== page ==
Support has been found from OPEC and non-OPEC producers have indicated they will stick with output cuts to limit supply. The crude ‘bulls’ are also getting support from Turkey’s threats to cut off a pipeline from the Kurdish region of Iraq after a referendum where Kurds voted overwhelmingly in favour of independence.
Note: The Kurdish region exports about +500k bpd through a pipeline that runs through Turkey to the Mediterranean Sea.
Gold is trading little changed amid pressure from a stronger U.S dollar. The yellow metal is heading for its biggest monthly fall this year amid rising prospects of a U.S rate hike in December. Spot gold is unchanged at +$1,286.96 per ounce and is on track to register a -2.5%this month.
3. Yields end the week on a high
The prospect of higher U.S debt levels and expectations for another Fed hike has sent 10-year U.S Treasury yields to their highest since mid-July, with the 2-10 year yield curve steepening to its highest in a month.
This week’s selloff saw yields jump +19 bps, the most since Trump’s U.S election victory last November. Overnight, the yield on U.S 10-year notes has fallen less than -1 bps to +2.31%.
Comments this week from Fed Chair Janet Yellen that the U.S central bank needs “to continue with gradual rate hikes” have cemented expectations for policy tightening by year-end.
Note: U.S two-year notes are the most sensitive to overnight rates – yields have backed up to a nine-year high of +1.49% in anticipation of a rate rise in December.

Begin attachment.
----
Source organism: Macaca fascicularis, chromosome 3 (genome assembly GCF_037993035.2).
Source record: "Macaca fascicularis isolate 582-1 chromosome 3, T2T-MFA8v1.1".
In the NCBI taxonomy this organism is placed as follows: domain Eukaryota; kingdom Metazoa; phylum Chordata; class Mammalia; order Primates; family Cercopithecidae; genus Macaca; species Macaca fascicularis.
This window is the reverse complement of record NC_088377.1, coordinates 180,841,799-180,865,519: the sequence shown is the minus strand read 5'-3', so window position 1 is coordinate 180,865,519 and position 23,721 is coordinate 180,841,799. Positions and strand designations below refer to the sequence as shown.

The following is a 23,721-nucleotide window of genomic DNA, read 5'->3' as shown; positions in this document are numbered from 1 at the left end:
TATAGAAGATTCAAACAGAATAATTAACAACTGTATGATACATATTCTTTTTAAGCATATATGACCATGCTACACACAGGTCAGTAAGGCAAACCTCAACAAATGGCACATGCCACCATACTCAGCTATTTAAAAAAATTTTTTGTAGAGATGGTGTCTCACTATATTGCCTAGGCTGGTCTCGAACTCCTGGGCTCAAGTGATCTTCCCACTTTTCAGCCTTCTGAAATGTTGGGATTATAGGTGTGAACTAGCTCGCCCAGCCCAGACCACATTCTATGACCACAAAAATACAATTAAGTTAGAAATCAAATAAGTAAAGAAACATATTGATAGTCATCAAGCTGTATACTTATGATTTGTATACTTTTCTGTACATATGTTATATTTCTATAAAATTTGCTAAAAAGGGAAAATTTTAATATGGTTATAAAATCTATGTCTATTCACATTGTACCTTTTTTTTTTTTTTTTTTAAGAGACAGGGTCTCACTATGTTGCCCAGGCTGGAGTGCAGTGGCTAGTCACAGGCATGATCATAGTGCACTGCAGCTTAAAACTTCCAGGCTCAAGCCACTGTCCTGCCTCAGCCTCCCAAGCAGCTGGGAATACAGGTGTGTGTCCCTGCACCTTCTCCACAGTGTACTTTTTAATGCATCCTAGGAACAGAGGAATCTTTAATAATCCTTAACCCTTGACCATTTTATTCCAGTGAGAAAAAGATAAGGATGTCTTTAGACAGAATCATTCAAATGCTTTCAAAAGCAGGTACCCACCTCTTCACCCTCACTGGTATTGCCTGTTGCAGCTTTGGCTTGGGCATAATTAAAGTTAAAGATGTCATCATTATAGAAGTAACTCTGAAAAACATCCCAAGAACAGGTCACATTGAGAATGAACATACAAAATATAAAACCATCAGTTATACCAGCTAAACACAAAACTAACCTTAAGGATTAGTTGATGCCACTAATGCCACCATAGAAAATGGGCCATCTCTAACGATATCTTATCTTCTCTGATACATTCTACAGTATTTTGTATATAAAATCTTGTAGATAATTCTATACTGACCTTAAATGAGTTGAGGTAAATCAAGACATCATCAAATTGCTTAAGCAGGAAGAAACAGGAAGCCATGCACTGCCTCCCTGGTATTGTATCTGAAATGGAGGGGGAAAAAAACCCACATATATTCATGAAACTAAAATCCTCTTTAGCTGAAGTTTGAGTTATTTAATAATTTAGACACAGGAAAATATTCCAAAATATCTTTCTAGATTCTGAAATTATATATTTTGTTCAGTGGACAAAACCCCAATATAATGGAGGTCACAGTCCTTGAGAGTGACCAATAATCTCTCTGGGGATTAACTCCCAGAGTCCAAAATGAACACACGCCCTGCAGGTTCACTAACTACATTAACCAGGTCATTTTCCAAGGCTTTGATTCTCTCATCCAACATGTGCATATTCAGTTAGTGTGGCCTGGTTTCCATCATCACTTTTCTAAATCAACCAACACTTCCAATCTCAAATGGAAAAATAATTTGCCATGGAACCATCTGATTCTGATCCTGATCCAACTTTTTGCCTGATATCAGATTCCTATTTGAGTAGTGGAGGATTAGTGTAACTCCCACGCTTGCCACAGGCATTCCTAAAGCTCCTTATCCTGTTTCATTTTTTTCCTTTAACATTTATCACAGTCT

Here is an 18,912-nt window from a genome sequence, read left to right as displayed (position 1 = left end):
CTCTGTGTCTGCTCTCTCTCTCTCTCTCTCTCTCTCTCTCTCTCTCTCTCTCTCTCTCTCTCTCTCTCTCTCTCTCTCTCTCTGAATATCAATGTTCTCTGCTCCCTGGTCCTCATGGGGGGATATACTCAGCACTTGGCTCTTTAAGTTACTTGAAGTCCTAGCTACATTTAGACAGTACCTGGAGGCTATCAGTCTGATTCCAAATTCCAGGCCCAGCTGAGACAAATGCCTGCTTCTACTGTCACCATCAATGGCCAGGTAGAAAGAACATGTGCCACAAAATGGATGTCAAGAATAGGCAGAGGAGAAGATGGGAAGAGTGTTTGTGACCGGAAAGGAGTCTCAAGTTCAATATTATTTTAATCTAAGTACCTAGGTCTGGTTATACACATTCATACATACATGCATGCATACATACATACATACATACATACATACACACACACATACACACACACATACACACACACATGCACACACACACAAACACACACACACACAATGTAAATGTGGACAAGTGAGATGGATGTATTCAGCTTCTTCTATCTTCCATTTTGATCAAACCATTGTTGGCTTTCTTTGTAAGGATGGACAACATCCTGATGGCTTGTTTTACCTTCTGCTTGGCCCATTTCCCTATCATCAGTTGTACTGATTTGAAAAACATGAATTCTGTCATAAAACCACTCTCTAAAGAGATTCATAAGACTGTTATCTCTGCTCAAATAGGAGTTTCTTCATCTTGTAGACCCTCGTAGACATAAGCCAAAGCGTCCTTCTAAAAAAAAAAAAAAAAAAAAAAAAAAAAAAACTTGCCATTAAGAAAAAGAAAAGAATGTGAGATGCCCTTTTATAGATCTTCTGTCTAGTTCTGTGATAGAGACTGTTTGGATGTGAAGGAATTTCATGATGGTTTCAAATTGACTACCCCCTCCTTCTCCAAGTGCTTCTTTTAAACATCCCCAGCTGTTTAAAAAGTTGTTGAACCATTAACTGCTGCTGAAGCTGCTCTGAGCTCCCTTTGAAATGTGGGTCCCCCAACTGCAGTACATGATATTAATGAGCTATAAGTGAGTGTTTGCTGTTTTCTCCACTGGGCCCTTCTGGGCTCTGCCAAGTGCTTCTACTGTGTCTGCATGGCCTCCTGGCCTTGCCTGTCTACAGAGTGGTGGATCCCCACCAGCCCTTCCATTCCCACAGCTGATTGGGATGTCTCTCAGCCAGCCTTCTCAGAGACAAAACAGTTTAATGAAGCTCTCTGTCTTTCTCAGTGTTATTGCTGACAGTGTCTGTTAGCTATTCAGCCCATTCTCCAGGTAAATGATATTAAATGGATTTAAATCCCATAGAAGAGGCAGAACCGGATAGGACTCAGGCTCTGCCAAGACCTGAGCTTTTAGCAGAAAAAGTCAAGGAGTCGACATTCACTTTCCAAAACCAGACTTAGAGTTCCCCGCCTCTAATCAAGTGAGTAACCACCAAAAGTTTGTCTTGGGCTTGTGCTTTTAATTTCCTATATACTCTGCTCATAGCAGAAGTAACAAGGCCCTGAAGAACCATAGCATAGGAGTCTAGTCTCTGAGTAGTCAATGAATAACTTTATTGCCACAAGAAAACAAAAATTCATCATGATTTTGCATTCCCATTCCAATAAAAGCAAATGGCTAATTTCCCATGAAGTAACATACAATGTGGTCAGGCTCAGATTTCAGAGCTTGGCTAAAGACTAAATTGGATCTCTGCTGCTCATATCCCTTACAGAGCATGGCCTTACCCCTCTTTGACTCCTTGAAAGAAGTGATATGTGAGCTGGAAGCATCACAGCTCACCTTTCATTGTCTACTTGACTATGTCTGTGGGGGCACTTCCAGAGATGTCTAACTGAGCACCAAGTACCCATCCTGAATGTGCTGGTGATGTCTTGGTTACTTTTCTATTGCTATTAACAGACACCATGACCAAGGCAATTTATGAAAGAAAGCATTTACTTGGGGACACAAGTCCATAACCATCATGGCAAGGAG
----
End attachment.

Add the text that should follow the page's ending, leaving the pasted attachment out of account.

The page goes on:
Elsewhere, Germany’s 10-year Bund yield has dipped -2 bps to +0.46%, while the U.K’s 10-year Gilt yield has decreased -2 bps to +1.33%.
4. Sterling falls on higher Q2 U.K deficit
Ahead of the U.S open, Sterling (£1.3381) has been trading under pressure after data this morning showed that the U.K Q2 deficit came in much higher than expected at -£23.2B. The market was forecasting a deficit of -£16.1B. U.K Q2 GDP growth was unrevised at +0.3% q/q.
Note: The U.K. current account position alone is not enough of a reason to be bearish the pound, however, it’s a risk that leaves the UK dependent on ‘the kindness of strangers’ according to the BoE to fund its twin deficits.
Elsewhere, the EUR (€1.1811) is off its overnight highs after weaker preliminary CPI data (see below), nevertheless, the range remains relatively tight with little volume. Investors are starting to question in what form President Trump’s tax reform will get through Congress. The potential of a delay and/or watering down of the plans is expected to limit the USD appreciation potential.
5. Eurozone inflation below expectations
Data this morning showed that the eurozone’s annual rate of inflation was unchanged at +1.5% this month, below the consensus forecast for a pickup to +1.6%.
That leaves it well below the ECB’s target of just under +2%. Digging deeper, the core rate of inflation fell to +1.1% from +1.2%, its lowest level since June, and a number that should leave Euro policy makers a tad concerned, but are unlikely to inspire a major rethink at the ECB.
This article is for general information purposes only. It is not investment advice or a solution to buy or sell securities.